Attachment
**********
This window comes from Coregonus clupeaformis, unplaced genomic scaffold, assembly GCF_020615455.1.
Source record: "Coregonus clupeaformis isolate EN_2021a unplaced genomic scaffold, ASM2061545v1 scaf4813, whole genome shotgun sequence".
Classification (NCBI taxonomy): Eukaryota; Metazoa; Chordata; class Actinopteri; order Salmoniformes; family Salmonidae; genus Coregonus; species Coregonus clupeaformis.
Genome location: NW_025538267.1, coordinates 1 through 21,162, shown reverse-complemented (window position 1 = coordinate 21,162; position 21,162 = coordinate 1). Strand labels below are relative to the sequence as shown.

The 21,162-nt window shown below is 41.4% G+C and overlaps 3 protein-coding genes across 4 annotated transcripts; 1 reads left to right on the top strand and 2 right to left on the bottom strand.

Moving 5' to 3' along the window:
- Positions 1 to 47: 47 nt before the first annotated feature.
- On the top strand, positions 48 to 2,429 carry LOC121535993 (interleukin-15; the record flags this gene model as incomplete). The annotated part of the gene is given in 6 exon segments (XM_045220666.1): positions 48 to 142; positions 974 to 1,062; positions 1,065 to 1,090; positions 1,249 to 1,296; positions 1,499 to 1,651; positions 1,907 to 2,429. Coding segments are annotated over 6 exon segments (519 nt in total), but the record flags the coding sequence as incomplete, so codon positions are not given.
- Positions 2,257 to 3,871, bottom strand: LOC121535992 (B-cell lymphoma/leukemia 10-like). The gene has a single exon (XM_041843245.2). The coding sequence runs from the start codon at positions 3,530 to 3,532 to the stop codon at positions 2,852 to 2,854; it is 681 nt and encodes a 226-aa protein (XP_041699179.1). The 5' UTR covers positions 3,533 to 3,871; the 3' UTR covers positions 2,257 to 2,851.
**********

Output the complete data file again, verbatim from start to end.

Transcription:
This window comes from Coregonus clupeaformis, unplaced genomic scaffold, assembly GCF_020615455.1.
Source record: "Coregonus clupeaformis isolate EN_2021a unplaced genomic scaffold, ASM2061545v1 scaf4813, whole genome shotgun sequence".
Classification (NCBI taxonomy): Eukaryota; Metazoa; Chordata; class Actinopteri; order Salmoniformes; family Salmonidae; genus Coregonus; species Coregonus clupeaformis.
Genome location: NW_025538267.1, coordinates 1 through 21,162, shown reverse-complemented (window position 1 = coordinate 21,162; position 21,162 = coordinate 1). Strand labels below are relative to the sequence as shown.

The 21,162-nt window shown below is 41.4% G+C and overlaps 3 protein-coding genes across 4 annotated transcripts; 1 reads left to right on the top strand and 2 right to left on the bottom strand.

Moving 5' to 3' along the window:
- Positions 1 to 47: 47 nt before the first annotated feature.
- On the top strand, positions 48 to 2,429 carry LOC121535993 (interleukin-15; the record flags this gene model as incomplete). The annotated part of the gene is given in 6 exon segments (XM_045220666.1): positions 48 to 142; positions 974 to 1,062; positions 1,065 to 1,090; positions 1,249 to 1,296; positions 1,499 to 1,651; positions 1,907 to 2,429. Coding segments are annotated over 6 exon segments (519 nt in total), but the record flags the coding sequence as incomplete, so codon positions are not given.
- Positions 2,257 to 3,871, bottom strand: LOC121535992 (B-cell lymphoma/leukemia 10-like). The gene has a single exon (XM_041843245.2). The coding sequence runs from the start codon at positions 3,530 to 3,532 to the stop codon at positions 2,852 to 2,854; it is 681 nt and encodes a 226-aa protein (XP_041699179.1). The 5' UTR covers positions 3,533 to 3,871; the 3' UTR covers positions 2,257 to 2,851.